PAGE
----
To win a battle, the enemy ship’s hull must be damaged to the point that they surrender or explode, or the enemy crew wiped out. Getting to that point requires more than sheer fire-power though. Weapons can be targeted at different systems, crippling the ship if they go down. A good tactic is bringing down the shielding system, then hammering at their weapons to prevent them from firing back, but it’s not the only one. You can teleport your crew in for some close-quarters-combat, set fires to burn the crew and damage their systems, or even cut off their oxygen supply and suffocate them to death. Each ship has their strengths and weakness, so even if a ship has nigh-impenetrable shields, you can try teleporting in and take them down from the inside. Mixing and matching new tactics is not only necessary, it’s a blast.
I mentioned earlier that FTL has some rogue-like elements, in this case randomized encounters, which I talked about earlier, and perma-death. Every tough battle and poor decision has significance, because there’s no reloading, and once you die it’s back to the beginning to start all over again. Since the release of the new content last week I’ve restarted about 15 times, and have only managed to finish it once (with the type A Stealth Cruiser, in case you’re wondering). It can be upsetting to see your last hour of work go down the toilet with an asteroid field, solar flare and a brutally tough fight all in a row, but when you triumph, it’s that much sweeter. My heart has never beat so fast as when I finally had a shot at beating the final encounter, knowing that I wouldn’t have a shot like this again in a long time.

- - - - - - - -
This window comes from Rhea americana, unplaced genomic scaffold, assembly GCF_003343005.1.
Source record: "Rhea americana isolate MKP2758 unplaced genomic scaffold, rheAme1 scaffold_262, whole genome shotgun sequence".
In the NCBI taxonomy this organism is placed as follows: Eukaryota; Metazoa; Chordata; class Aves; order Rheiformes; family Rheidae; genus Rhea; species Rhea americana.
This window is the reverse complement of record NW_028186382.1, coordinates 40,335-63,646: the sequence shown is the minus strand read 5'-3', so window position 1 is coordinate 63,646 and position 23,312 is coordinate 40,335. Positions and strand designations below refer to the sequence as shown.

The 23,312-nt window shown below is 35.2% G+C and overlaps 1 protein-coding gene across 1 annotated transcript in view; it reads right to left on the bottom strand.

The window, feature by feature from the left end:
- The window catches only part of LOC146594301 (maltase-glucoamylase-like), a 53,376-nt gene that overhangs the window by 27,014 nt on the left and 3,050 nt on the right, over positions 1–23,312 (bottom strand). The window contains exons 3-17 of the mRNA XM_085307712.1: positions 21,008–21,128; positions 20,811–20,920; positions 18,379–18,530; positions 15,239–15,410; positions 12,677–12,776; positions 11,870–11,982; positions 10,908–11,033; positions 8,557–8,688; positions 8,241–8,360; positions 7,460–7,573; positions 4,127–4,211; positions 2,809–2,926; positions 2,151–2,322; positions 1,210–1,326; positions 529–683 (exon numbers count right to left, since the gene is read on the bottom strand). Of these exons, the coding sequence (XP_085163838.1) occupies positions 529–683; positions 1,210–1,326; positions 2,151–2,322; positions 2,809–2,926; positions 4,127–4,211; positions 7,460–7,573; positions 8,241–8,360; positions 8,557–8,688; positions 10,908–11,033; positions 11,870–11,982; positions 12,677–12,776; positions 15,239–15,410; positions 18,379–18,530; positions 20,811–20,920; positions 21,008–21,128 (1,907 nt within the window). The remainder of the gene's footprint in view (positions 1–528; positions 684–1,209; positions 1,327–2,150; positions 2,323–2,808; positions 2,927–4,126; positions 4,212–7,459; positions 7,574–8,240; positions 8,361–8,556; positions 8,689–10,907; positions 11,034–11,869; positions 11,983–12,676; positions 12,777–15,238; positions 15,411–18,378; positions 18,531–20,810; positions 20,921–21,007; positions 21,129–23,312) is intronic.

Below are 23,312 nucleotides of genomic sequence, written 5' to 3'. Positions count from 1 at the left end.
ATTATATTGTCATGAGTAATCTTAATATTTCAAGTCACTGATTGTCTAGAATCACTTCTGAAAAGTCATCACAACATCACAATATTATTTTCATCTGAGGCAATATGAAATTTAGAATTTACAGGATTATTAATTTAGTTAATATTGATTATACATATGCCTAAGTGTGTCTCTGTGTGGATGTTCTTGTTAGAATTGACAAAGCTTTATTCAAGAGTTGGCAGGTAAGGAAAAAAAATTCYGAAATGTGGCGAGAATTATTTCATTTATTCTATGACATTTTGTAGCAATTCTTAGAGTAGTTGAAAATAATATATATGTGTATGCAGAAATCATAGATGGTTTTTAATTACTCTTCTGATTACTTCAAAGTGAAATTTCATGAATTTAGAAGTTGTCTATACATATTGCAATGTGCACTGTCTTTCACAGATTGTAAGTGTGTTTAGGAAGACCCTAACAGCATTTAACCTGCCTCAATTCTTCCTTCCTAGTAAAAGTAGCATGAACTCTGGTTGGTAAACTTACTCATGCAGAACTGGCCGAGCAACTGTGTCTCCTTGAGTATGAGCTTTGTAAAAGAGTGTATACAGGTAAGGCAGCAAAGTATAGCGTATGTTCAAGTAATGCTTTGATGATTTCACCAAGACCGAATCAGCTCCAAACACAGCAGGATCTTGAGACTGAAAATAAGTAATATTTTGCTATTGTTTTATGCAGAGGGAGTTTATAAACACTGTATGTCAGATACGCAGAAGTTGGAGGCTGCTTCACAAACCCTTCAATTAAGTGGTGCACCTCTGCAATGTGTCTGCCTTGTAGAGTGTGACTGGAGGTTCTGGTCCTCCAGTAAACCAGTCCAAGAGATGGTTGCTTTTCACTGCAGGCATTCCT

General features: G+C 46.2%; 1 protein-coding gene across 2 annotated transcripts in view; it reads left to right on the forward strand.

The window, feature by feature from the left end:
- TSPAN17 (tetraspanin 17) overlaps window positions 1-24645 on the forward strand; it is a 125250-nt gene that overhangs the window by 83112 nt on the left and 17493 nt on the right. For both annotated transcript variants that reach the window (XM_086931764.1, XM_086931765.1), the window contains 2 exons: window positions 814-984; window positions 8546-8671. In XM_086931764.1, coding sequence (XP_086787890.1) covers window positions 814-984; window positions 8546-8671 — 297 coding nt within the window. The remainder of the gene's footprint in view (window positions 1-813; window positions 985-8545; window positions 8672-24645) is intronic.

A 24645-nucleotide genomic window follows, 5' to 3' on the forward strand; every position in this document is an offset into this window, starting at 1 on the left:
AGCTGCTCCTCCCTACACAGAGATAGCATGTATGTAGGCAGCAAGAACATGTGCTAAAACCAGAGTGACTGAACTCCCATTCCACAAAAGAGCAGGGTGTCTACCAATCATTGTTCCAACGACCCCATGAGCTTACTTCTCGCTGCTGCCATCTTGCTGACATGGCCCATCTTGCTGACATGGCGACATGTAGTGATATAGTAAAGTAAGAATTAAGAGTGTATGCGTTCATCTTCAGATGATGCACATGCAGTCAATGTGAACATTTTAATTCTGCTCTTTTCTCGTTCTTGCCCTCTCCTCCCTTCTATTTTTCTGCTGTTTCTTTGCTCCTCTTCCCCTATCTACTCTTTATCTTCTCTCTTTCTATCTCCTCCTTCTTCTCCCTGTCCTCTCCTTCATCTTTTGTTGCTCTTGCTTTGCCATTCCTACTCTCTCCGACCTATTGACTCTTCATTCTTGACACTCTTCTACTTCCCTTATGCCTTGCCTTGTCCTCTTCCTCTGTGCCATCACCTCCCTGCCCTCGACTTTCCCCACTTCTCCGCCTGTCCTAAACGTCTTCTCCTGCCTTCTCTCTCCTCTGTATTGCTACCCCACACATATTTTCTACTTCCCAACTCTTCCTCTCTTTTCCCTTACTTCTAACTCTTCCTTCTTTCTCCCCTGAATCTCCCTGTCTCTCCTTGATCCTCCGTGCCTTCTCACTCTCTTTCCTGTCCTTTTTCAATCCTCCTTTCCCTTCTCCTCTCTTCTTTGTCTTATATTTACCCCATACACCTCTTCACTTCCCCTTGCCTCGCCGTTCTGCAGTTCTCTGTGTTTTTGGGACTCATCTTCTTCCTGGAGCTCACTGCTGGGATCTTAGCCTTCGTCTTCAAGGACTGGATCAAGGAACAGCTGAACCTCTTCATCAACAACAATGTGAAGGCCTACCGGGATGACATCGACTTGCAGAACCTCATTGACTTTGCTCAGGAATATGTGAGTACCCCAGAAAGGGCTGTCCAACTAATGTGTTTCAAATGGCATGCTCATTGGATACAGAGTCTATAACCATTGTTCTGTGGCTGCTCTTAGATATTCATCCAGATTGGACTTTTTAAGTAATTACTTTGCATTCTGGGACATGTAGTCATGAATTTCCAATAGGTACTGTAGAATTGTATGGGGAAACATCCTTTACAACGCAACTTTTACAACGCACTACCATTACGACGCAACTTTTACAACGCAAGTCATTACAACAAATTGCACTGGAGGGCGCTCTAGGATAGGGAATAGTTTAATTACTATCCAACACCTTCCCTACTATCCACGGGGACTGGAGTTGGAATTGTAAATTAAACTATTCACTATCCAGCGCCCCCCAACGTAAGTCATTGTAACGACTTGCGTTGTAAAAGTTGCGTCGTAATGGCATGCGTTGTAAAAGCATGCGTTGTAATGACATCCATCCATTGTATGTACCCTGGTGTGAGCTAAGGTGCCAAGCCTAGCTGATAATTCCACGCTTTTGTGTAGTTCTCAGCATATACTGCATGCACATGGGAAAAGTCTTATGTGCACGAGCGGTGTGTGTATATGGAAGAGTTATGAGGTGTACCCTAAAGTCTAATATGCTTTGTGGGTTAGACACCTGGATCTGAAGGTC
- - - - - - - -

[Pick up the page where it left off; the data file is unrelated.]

FTL is a roller-coaster ride of highs and lows. Seeing a promising run end in ruin is crushing, but the thrill of barely scraping through up until that point makes it all worth it. With a ton of ships to unlock, each with their own strengths, I constantly found reasons to start again, seeing if this time my luck, and my ship’s hull, would hold out long to see the end.
The advanced edition content is a free add-on for anyone who buys the game, and in a nice touch, can be switched on or off when starting a run, so if you’re an FTL purist there’s nothing to worry about. The new content adds a new race, although I’m yet to have the pleasure of meeting them, a new layout to most of the existing ships, a hard mode for absolute masochists (I’m still waiting to graduate from easy mode) and new ship systems. The new systems are mind control, so you can force an enemy crew member to turn traitor for a short time, and hacking, which I never got around to using but some of the later enemies loved using it, causing my ship to malfunction. The content seems cool, but since luck plays such a big role, it’s difficult to seek it out.
I can speak for the new iPad version though, which is equivalent to the PC version in everything but being able to apply mods. To compensate for the less definite controls of a touch screen, the game auto-pauses when selecting a crew member or weapon, un-pausing when you’ve given an order, which works well. Also compensating for the lack of a mouse, powering up or down each system is done by sliding your finger up or down the corresponding part of the screen, rather than clicking directly on the bar you want to power the system to. I actually prefer playing on the iPad, so I can play sprawled out on the sofa rather than tethered to a desk. Each version is the same though, so don’t worry about which you pick up.